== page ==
1. Check your baby's weight, length, and head circumference and plot the measurements on the growth charts.
2. Ask questions, address any concerns, and offer advice about how your baby is:
Feeding. Infants should be fed when they seem hungry. At this age, breastfed babies will eat about eight to twelve times in a 24-hour period. Formula-fed infants consume about 24 ounces a day. Burp your baby midway through feedings and at the end.
Peeing and pooping. Infants should have several wet diapers a day. The number of poopy diapers varies, but most breastfed babies will have three or more. Around 6 weeks of age, breastfed babies may go several days without a bowel movement. Formula-fed babies have at least one bowel movement a day. Tell your doctor if you have any concerns about your infant's bowel movements.
Sleeping. Infants this age sleep about 16 hours a day, including 4 or 5 daytime naps. Breastfed babies may still wake often to eat at night, while bottle-fed infants may sleep for longer stretches.
Developing. By 1 month of age, babies should:
focus and follow objects (especially faces)
respond to sound by quieting down, blinking, turning the head, startling, or crying
still hold arms and legs in a flexed position, but start to extend legs more frequently
move arms and legs equally
lift the head briefly when on the stomach
have strong newborn reflexes:
rooting and sucking: turns toward, then sucks breast/bottle nipple
grasp: tightly grabs hold of a finger placed within the palm
fencer's pose: straightens arm when head is turned to that side and bends opposite arm
Moro (startle response): throws out arms and legs and then curls them in when startled
3. Perform a physical exam with your baby undressed while you are present. This will include an eye exam, listening to your baby's heart and feeling pulses, examining the belly, and checking the hips.
4. Update immunizations.Immunizations can protect babies from serious childhood illnesses, so it's important that your child receive them on time. Immunization schedules can vary from office to office, so talk to your doctor about what to expect.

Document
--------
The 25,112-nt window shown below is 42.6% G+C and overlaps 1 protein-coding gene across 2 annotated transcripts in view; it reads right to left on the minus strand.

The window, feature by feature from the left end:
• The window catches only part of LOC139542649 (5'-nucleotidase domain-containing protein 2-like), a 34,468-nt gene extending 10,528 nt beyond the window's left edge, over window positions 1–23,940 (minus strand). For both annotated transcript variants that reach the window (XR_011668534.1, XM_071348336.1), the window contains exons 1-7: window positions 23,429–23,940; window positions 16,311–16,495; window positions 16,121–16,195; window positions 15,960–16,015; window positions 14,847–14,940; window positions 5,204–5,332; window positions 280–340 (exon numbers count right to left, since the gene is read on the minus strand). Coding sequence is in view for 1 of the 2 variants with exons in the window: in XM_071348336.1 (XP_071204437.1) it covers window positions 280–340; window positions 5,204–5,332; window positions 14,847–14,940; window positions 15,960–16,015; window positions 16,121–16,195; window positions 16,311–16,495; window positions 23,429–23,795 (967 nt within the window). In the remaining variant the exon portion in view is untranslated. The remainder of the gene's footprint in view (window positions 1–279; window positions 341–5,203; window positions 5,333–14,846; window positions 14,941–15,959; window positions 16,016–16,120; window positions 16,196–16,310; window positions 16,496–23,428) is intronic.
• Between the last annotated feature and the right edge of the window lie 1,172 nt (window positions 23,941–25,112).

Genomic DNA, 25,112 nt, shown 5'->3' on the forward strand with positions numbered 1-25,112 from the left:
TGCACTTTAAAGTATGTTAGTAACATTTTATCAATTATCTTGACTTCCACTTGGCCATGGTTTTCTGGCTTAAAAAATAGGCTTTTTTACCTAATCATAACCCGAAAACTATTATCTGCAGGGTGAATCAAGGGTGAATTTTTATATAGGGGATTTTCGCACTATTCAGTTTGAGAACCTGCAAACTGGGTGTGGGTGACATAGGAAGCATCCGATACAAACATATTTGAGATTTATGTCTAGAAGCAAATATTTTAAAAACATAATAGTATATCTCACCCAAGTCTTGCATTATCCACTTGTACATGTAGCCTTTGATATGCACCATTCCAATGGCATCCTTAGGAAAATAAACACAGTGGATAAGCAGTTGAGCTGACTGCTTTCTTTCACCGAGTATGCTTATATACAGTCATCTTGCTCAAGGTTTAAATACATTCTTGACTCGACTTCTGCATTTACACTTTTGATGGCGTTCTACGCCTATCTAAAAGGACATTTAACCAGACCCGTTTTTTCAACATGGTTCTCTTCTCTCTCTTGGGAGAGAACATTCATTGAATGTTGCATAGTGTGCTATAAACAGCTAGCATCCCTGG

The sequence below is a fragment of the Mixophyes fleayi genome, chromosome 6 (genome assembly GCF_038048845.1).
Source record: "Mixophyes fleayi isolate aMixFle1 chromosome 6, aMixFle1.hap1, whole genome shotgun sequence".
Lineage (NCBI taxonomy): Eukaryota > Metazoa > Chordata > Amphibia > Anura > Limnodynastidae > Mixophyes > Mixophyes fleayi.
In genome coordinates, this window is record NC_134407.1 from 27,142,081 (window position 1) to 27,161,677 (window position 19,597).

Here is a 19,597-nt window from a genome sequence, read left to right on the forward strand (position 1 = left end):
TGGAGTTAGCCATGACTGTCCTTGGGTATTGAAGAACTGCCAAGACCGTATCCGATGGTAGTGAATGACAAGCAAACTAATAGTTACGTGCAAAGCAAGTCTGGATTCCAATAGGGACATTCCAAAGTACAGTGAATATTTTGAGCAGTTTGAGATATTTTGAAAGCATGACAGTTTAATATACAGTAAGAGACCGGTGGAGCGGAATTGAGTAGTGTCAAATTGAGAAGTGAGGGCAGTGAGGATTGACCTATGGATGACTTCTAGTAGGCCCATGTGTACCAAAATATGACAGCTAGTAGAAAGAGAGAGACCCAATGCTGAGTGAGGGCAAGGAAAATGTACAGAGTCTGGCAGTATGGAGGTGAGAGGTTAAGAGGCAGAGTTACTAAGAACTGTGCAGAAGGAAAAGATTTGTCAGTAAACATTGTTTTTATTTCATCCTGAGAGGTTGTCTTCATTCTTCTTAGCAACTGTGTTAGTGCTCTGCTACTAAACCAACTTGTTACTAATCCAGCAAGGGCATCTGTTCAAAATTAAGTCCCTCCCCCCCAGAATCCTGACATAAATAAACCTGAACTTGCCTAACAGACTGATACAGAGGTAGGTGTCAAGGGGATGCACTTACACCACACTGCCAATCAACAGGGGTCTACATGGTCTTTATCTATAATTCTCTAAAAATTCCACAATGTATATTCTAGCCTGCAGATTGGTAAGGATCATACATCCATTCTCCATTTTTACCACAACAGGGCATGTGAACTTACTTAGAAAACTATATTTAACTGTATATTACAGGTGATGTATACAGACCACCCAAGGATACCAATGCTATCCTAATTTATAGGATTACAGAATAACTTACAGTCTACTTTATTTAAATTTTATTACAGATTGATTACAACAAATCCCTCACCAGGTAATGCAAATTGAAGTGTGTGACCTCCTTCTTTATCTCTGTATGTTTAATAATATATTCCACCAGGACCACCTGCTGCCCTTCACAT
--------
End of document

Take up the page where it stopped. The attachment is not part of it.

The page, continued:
Here are some things to keep in mind until your next routine visit at 2 months:
Continue to feed your baby on demand (when he or she is hungry). Pay attention to signs that your baby is full, such as turning away from the breast or nipple and closing the mouth. Between 6 and 8 weeks, your baby may be hungrier due to a growth spurt.
Don't introduce solids or juice, and don't put cereal in your baby's bottle unless directed by your doctor.
Hold your baby and be attentive to his or her needs. You can't spoil a newborn.
Give your baby supervised "tummy time" when awake. Always supervise your baby and be ready to help if he or she gets tired or frustrated in this position.
It's normal for infants to have fussy periods, but for some, crying can be excessive, lasting several hours a day. If a baby develops colic, it usually starts in an otherwise well baby at around 3 weeks, peaks around 6 weeks, and improves by 3 months.
Use fragrance-free soaps and lotions.
Call your doctor if your baby has a fever or is acting sick. Don't give medication to an infant younger than 2 months old without consulting a doctor first.
It's common for new moms to feel tired and overwhelmed at times, but if these feelings are intense, or you feel sad, moody, or anxious, call your doctor.
TV viewing (or other screen time, including computers) can interfere with the brain development of young children. Therefore, TV is not recommended for those under 2 years old.
While your baby is awake, don't leave your little one unattended, especially on high surfaces or in the bath.
Never shakeyour baby — it can cause bleeding in the brain and even death.
Avoid sun exposure by keeping your baby covered and in the shade when possible. Sunscreens are not recommended for infants younger than 6 months. However, you may use a small amount of sunscreen on an infant younger than 6 months if shade and clothing don't offer enough protection.
These checkup sheets are consistent with the American Academy of Pediatrics (AAP)/Bright Futures guidelines.